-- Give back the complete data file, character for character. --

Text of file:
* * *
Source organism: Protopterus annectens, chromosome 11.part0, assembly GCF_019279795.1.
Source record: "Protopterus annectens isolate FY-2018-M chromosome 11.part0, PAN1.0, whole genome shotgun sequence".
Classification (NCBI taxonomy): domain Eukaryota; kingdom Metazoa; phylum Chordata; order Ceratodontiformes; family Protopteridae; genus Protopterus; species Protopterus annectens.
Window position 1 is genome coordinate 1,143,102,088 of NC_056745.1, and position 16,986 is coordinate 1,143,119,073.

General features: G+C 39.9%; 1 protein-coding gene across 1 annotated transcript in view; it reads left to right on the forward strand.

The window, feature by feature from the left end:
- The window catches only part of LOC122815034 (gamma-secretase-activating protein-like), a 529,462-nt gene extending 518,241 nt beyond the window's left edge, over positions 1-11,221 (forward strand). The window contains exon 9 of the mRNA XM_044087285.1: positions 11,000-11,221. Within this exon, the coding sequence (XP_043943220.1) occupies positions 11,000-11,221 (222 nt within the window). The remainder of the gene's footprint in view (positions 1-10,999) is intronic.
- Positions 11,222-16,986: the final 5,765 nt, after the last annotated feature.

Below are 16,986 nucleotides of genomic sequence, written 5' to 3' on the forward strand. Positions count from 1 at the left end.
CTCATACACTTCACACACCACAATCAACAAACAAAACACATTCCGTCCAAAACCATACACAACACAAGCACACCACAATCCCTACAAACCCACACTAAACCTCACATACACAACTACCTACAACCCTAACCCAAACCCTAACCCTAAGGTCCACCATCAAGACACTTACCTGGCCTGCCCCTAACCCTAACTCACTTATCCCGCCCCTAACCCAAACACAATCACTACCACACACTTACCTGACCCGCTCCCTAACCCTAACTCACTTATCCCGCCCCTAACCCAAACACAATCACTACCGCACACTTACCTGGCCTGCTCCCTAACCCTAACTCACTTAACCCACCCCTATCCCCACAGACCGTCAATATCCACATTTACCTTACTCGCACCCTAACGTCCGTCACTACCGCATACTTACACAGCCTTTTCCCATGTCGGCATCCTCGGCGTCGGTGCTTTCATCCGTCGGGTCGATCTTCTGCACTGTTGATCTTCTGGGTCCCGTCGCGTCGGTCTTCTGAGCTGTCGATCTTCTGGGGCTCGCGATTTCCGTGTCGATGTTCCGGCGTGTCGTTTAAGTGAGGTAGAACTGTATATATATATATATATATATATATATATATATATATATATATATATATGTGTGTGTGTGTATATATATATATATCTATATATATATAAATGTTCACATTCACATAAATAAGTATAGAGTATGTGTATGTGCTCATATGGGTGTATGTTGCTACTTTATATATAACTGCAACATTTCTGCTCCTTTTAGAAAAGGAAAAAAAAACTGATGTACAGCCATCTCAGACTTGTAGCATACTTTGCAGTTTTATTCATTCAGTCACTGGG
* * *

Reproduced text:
Source organism: Protopterus annectens, chromosome 11.part0, assembly GCF_019279795.1.
Source record: "Protopterus annectens isolate FY-2018-M chromosome 11.part0, PAN1.0, whole genome shotgun sequence".
Classification (NCBI taxonomy): domain Eukaryota; kingdom Metazoa; phylum Chordata; order Ceratodontiformes; family Protopteridae; genus Protopterus; species Protopterus annectens.
Window position 1 is genome coordinate 1,143,102,088 of NC_056745.1, and position 16,986 is coordinate 1,143,119,073.

General features: G+C 39.9%; 1 protein-coding gene across 1 annotated transcript in view; it reads left to right on the forward strand.

The window, feature by feature from the left end:
- The window catches only part of LOC122815034 (gamma-secretase-activating protein-like), a 529,462-nt gene extending 518,241 nt beyond the window's left edge, over positions 1-11,221 (forward strand). The window contains exon 9 of the mRNA XM_044087285.1: positions 11,000-11,221. Within this exon, the coding sequence (XP_043943220.1) occupies positions 11,000-11,221 (222 nt within the window). The remainder of the gene's footprint in view (positions 1-10,999) is intronic.
- Positions 11,222-16,986: the final 5,765 nt, after the last annotated feature.

Below are 16,986 nucleotides of genomic sequence, written 5' to 3' on the forward strand. Positions count from 1 at the left end.
CTCATACACTTCACACACCACAATCAACAAACAAAACACATTCCGTCCAAAACCATACACAACACAAGCACACCACAATCCCTACAAACCCACACTAAACCTCACATACACAACTACCTACAACCCTAACCCAAACCCTAACCCTAAGGTCCACCATCAAGACACTTACCTGGCCTGCCCCTAACCCTAACTCACTTATCCCGCCCCTAACCCAAACACAATCACTACCACACACTTACCTGACCCGCTCCCTAACCCTAACTCACTTATCCCGCCCCTAACCCAAACACAATCACTACCGCACACTTACCTGGCCTGCTCCCTAACCCTAACTCACTTAACCCACCCCTATCCCCACAGACCGTCAATATCCACATTTACCTTACTCGCACCCTAACGTCCGTCACTACCGCATACTTACACAGCCTTTTCCCATGTCGGCATCCTCGGCGTCGGTGCTTTCATCCGTCGGGTCGATCTTCTGCACTGTTGATCTTCTGGGTCCCGTCGCGTCGGTCTTCTGAGCTGTCGATCTTCTGGGGCTCGCGATTTCCGTGTCGATGTTCCGGCGTGTCGTTTAAGTGAGGTAGAACTGTATATATATATATATATATATATATATATATATATATATATATATATATGTGTGTGTGTGTATATATATATATATCTATATATATATAAATGTTCACATTCACATAAATAAGTATAGAGTATGTGTATGTGCTCATATGGGTGTATGTTGCTACTTTATATATAACTGCAACATTTCTGCTCCTTTTAGAAAAGGAAAAAAAAACTGATGTACAGCCATCTCAGACTTGTAGCATACTTTGCAGTTTTATTCATTCAGTCACTGGG